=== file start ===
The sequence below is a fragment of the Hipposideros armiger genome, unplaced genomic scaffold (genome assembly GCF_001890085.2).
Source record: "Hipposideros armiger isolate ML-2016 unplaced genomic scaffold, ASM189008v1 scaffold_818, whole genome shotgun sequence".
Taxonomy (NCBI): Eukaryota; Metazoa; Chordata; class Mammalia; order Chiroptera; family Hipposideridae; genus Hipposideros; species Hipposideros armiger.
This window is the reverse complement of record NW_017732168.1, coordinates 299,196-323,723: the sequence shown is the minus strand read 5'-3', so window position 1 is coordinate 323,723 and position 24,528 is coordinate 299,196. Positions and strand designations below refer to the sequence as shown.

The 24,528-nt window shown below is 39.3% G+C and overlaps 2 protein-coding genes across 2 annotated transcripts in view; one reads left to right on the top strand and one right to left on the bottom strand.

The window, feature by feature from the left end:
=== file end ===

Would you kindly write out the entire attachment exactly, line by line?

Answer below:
The sequence below is a fragment of the Hipposideros armiger genome, unplaced genomic scaffold (genome assembly GCF_001890085.2).
Source record: "Hipposideros armiger isolate ML-2016 unplaced genomic scaffold, ASM189008v1 scaffold_818, whole genome shotgun sequence".
Taxonomy (NCBI): Eukaryota; Metazoa; Chordata; class Mammalia; order Chiroptera; family Hipposideridae; genus Hipposideros; species Hipposideros armiger.
This window is the reverse complement of record NW_017732168.1, coordinates 299,196-323,723: the sequence shown is the minus strand read 5'-3', so window position 1 is coordinate 323,723 and position 24,528 is coordinate 299,196. Positions and strand designations below refer to the sequence as shown.

The 24,528-nt window shown below is 39.3% G+C and overlaps 2 protein-coding genes across 2 annotated transcripts in view; one reads left to right on the top strand and one right to left on the bottom strand.

The window, feature by feature from the left end: